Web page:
The groups allege that the oil giant gave logistical support to the Indonesian Army, including lending excavating equipment to dig mass graves. Thus far, twelve mass graves have been dug up. An estimated 2,000 Acehnese torture victims have been buried in the Aceh area since 1990.
A federal judge Wednesday said there is sufficient evidence for a jury to decide whether Exxon should be held liable for the actions of Indonesian soldiers who, while guarding Exxon assets, allegedly beat, shot, tortured and raped villagers eight years ago.
Exxon lawyers at Paul, Weiss, Rifkind, Wharton & Garrison argue there is no evidence that the soldiers who reportedly injured the plaintiffs were the same guards assigned to protect gas fields and not among the thousands of other troops the Indonesian government deployed to the village of Aceh to restore order there. Exxon also disputes that it had control over the soldiers guarding Exxon facilities.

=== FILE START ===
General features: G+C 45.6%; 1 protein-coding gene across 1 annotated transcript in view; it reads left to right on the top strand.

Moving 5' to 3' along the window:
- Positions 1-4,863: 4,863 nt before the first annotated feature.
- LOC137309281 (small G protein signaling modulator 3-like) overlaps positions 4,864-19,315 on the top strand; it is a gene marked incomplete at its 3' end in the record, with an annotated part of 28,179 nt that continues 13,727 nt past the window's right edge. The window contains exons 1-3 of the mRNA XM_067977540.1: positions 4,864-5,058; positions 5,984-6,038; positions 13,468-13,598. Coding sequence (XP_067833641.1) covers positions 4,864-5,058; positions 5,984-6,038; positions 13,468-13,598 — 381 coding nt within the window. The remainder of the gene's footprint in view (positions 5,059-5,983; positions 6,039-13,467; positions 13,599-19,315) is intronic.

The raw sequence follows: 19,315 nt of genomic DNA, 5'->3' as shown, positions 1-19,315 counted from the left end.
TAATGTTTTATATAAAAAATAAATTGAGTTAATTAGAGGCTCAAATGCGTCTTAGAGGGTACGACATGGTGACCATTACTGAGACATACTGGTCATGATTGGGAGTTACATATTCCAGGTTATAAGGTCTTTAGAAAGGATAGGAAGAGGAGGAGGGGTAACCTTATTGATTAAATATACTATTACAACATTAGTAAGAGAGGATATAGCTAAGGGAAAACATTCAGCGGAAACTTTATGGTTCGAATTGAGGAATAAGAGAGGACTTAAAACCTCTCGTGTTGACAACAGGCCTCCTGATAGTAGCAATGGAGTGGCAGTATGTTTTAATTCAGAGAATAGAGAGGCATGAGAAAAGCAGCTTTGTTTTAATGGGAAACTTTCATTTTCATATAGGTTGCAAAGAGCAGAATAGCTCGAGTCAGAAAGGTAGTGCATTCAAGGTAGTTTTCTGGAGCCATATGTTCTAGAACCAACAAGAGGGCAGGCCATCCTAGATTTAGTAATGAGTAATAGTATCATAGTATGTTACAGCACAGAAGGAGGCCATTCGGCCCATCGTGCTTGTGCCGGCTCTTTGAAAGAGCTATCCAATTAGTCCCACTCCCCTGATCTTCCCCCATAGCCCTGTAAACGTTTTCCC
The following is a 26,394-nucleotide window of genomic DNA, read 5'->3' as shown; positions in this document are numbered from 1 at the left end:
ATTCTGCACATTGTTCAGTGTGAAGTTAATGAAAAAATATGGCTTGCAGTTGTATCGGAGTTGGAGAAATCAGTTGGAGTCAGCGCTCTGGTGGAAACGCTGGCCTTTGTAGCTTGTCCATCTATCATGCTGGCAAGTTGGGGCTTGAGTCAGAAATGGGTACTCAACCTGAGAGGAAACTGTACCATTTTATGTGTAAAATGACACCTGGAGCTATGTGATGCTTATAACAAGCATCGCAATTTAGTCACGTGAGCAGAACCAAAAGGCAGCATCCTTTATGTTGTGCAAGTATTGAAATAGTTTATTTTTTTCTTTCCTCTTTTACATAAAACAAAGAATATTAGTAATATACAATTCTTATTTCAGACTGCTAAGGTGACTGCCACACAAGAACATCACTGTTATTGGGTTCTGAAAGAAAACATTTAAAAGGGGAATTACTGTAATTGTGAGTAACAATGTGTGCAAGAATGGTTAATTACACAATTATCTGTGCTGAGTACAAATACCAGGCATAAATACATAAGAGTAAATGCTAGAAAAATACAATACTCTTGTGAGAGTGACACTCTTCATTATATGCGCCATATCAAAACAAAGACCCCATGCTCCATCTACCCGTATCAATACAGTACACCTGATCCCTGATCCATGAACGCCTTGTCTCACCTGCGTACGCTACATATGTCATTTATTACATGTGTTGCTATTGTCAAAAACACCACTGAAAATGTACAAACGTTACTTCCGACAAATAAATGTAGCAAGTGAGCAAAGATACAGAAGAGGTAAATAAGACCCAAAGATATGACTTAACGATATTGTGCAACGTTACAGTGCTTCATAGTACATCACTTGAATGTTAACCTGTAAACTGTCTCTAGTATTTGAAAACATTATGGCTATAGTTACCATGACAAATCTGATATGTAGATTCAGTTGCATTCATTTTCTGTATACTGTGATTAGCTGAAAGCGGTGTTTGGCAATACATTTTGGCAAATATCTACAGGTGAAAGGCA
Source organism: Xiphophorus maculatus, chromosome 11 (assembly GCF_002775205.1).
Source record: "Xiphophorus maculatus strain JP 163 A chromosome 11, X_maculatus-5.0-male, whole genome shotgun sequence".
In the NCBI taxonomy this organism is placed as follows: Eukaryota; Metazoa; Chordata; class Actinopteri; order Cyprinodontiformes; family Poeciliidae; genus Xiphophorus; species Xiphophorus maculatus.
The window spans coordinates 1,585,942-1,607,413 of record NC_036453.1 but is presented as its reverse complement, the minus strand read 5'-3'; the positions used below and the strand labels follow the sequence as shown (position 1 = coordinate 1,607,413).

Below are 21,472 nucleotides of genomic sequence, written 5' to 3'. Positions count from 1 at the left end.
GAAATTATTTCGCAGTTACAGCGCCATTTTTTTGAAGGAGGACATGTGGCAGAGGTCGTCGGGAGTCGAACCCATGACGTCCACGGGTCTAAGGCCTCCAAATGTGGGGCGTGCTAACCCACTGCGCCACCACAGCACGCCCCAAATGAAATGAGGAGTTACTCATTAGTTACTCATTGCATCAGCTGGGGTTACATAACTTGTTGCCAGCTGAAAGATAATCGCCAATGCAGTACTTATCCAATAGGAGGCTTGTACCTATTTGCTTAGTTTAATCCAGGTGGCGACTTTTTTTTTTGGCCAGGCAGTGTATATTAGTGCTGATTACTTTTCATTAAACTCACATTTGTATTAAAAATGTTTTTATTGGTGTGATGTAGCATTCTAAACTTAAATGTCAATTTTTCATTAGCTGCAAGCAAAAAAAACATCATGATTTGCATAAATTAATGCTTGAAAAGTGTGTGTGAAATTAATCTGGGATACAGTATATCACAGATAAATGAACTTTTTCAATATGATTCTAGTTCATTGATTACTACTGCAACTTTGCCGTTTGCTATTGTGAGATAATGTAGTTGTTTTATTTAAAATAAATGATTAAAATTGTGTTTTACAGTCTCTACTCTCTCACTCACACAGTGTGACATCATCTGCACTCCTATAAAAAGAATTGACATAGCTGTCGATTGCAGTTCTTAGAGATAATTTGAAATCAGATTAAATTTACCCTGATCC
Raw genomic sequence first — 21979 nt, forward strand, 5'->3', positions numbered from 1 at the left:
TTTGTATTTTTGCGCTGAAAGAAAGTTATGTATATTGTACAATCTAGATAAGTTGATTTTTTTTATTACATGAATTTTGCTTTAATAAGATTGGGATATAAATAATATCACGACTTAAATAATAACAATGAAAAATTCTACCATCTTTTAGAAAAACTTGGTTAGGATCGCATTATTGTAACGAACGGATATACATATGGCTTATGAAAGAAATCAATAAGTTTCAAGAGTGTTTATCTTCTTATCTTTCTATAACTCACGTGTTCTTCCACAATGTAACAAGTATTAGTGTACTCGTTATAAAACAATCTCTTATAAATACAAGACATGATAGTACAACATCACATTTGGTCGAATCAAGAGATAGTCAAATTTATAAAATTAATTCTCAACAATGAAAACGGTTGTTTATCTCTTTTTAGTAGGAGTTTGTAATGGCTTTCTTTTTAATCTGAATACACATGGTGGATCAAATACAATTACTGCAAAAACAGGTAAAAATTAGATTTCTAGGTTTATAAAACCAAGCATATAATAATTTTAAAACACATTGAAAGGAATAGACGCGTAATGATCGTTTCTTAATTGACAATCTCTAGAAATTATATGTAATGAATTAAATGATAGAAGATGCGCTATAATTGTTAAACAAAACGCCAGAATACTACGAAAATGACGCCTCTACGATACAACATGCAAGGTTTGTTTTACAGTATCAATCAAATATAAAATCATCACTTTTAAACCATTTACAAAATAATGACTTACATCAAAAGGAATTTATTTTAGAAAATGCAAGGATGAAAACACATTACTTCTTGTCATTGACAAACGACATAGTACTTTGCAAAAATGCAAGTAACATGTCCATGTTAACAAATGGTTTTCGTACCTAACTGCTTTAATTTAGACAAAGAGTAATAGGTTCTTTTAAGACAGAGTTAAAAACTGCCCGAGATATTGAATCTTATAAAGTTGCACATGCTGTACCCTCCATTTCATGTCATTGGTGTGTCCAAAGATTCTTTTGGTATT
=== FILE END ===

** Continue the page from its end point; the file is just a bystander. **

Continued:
U.S. District Judge Louis Oberdorfer of the District of Columbia concluded a jury must decide whether to hold Exxon accountable for the alleged actions of the soldiers.
Mobil Oil’s presence goes back at least one hundred years. The company’s operations expanded between 1965-1968. During that period the Indonesia army and Islamic coup against Sukarno and the subsequent massacre of a half million to two million suspected leftist, described as one of the worst massacres in history.
An excerpt concerning the nation-wide catastrophe
Kenneth Orr uncovered some information about the killings while studying the Indonesian school system. The stories he recorded give a vivid picture of the different ways in which the killings affected individuals: a schoolteacher sitting on a hastily assembled investigating committee to decide which of his colleagues should die, helping to prevent completely uncontrolled slaughter by doing so; a clever “entrepreneur” making a fortune selling fake PNI membership cards to known PKI leaders; a massive shortage of teachers in the years following the killings; and a girl in the back row crying silently when the events of 1965 were discussed in a civics class in 1981.